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Letters

information will be important to allow patients to better an- 30% of antibiotic prescriptions in ambulatory care settings in
ticipate and plan their medical spending and to achieve a broad the United States from 2010 to 2011 were unnecessary. Inap-
impact on health care spending. propriate antibiotic prescribing also includes choosing an un-
necessarily broad spectrum antibiotic instead of an equally or
Anna D. Sinaiko, PhD, MPP more effective narrower spectrum alternative. Otitis media
Karen E. Joynt, MD, MPH (OM), sinusitis, and pharyngitis collectively account for nearly
Meredith B. Rosenthal, PhD one-third of all antibiotics prescribed in outpatient settings,2
Author Affiliations: Department of Health Policy and Management, Harvard T. and professional guidelines recommend narrow spectrum
H. Chan School of Public Health, Boston, Massachusetts (Sinaiko, Joynt, agents as first-line therapy for these conditions.2 Alterna-
Rosenthal); Cardiovascular Division, Brigham and Womens Hospital, Boston, tives to first-line therapy are indicated in selected circum-
Massachusetts (Joynt).
stances, including for patients with penicillin allergy or re-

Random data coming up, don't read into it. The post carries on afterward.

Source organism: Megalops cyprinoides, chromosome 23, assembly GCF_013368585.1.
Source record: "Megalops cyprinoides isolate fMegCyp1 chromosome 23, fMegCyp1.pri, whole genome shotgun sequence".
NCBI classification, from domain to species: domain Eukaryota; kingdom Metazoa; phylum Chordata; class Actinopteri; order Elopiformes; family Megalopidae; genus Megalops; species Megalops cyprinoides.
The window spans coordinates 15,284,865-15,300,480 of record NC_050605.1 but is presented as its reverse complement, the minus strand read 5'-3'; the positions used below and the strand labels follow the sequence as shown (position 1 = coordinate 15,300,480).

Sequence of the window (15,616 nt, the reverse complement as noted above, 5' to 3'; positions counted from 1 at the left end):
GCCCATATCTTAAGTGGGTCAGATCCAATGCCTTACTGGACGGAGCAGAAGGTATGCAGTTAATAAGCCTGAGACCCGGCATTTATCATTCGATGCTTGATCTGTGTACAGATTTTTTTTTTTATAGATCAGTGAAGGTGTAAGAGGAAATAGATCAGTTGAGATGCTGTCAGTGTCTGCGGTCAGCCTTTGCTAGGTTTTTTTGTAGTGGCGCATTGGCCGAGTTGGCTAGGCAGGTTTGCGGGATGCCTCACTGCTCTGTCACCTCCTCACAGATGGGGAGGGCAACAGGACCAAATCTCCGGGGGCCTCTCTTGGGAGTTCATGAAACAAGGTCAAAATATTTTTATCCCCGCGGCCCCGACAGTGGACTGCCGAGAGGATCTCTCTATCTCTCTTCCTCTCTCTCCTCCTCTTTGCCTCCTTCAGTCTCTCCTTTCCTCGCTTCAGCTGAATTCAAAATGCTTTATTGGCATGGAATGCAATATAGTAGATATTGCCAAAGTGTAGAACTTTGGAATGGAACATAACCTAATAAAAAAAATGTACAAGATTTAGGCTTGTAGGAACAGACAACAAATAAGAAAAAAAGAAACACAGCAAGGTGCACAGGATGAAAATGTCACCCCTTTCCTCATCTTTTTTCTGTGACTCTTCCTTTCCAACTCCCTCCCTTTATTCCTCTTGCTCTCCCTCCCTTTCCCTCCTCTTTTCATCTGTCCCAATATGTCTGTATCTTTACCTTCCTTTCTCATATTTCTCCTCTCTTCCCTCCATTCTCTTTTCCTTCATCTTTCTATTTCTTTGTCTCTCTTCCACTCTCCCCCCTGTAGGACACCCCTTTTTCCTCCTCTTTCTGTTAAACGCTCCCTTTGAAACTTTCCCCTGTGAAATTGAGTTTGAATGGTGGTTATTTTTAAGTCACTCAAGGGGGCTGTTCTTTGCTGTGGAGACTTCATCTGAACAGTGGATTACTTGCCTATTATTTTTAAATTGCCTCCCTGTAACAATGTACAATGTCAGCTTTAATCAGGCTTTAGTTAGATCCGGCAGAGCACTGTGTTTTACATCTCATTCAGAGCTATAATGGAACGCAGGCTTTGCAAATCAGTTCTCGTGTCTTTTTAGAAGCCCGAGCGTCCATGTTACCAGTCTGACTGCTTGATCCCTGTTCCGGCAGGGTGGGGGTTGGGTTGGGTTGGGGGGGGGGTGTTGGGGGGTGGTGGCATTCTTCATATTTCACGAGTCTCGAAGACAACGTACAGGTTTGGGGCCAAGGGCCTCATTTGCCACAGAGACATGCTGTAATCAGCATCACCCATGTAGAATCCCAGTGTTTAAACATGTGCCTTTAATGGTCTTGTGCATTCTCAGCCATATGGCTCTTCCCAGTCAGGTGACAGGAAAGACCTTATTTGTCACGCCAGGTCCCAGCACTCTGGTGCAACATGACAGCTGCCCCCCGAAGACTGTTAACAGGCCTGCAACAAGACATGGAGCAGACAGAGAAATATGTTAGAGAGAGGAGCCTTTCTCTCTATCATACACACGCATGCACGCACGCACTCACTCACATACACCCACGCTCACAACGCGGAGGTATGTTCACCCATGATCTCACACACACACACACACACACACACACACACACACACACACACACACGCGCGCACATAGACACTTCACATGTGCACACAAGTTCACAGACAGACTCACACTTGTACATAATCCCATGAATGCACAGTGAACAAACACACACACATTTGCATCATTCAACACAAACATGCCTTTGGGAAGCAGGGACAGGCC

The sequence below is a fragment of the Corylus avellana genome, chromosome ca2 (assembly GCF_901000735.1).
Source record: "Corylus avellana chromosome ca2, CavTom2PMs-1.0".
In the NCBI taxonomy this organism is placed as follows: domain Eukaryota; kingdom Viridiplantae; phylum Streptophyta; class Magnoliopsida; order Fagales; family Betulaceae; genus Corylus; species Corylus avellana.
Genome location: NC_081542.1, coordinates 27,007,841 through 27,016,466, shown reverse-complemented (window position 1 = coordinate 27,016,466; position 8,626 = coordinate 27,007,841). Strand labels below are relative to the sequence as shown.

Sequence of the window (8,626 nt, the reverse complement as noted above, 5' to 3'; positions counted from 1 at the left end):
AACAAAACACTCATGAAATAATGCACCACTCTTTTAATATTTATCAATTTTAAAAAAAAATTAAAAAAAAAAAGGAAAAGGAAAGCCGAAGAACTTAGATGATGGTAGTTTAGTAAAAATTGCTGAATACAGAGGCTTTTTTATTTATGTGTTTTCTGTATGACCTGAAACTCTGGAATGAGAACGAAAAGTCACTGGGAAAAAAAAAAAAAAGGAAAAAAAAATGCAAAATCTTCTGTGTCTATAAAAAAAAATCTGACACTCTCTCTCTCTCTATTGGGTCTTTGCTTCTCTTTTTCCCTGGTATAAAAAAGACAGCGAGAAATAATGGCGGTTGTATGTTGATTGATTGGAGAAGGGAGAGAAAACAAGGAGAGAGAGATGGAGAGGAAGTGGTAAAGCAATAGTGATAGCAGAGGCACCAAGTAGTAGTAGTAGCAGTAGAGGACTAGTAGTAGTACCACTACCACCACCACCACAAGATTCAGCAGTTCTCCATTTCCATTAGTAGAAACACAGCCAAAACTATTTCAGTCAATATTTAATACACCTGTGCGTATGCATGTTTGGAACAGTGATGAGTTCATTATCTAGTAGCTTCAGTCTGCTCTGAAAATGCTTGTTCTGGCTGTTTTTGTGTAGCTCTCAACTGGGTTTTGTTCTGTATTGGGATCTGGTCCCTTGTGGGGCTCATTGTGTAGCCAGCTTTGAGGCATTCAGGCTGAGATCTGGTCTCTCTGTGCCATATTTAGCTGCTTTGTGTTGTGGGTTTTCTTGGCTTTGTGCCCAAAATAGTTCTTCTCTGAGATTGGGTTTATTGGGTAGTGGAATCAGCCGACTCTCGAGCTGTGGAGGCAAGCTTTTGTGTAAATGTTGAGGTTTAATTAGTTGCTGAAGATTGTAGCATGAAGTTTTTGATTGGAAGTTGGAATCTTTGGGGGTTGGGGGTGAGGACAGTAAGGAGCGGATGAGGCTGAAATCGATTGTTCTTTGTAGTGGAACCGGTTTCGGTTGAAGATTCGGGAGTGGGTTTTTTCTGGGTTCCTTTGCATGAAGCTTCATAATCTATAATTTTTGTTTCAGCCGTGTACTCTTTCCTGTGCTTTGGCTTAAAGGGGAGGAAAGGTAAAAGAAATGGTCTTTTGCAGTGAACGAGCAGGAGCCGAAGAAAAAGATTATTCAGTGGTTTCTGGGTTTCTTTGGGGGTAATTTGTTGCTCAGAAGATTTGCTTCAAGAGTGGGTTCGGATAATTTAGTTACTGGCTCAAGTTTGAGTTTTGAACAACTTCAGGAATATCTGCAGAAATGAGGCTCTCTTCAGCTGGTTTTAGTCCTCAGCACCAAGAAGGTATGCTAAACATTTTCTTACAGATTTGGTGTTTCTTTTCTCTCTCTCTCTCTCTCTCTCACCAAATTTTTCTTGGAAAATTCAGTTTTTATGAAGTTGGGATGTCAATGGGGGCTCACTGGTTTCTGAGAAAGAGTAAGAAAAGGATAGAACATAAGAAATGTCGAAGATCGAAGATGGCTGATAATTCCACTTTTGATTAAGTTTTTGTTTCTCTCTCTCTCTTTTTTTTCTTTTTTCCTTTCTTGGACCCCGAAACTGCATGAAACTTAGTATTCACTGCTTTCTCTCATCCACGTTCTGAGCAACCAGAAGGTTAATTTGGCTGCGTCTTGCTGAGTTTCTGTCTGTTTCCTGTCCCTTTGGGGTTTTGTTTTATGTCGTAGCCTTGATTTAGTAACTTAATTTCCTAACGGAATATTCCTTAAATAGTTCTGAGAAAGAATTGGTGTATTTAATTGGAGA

Corresponding Author: Anna D. Sinaiko, PhD, MPP, Department of Health
Policy and Management, Harvard T. H. Chan School of Public Health, 677
cent treatment failure. Our objective was to measure the
Huntington Ave, Room 409, Boston, MA 02115 (asinaiko@hsph.harvard.edu). frequency with which first-line agents are prescribed for OM,
Published Online: October 24, 2016. doi:10.1001/jamainternmed.2016.6622 sinusitis, and pharyngitis.
Author Contributions: Dr Sinaiko had full access to all of the data in the study
and takes responsibility for the integrity of the data and the accuracy of the data Methods | We identified antibiotic prescribing visits during
analysis. 2010 to 2011 for OM (only patients 19 years old), sinusitis,
Study concept and design: Sinaiko, Rosenthal.
Acquisition, analysis, or interpretation of data: Sinaiko, Joynt.
and pharyngitis using the National Ambulatory Medical
Drafting of the manuscript: Sinaiko. Care Survey (NAMCS), which samples office-based physi-
Critical revision of the manuscript for important intellectual content: Joynt, cians and the National Hospital Ambulatory Medical Care
Rosenthal.
Survey (NHAMCS), which samples hospital outpatient and
Statistical analysis: Sinaiko, Rosenthal.
Obtained funding: Sinaiko. emergency departments. The International Classification of
Conflict of Interest Disclosures: None reported. Diseases, Ninth Revision, Clinical Modification, codes were
Funding/Support: This work was supported by the Robert Wood Johnson
used to identify visits and assign diagnoses as described
Foundation (grant 71412). previously.2
Role of the Funder/Sponsor: The Robert Wood Johnson Foundation had no National guidelines recommend first-line antibiotic therapy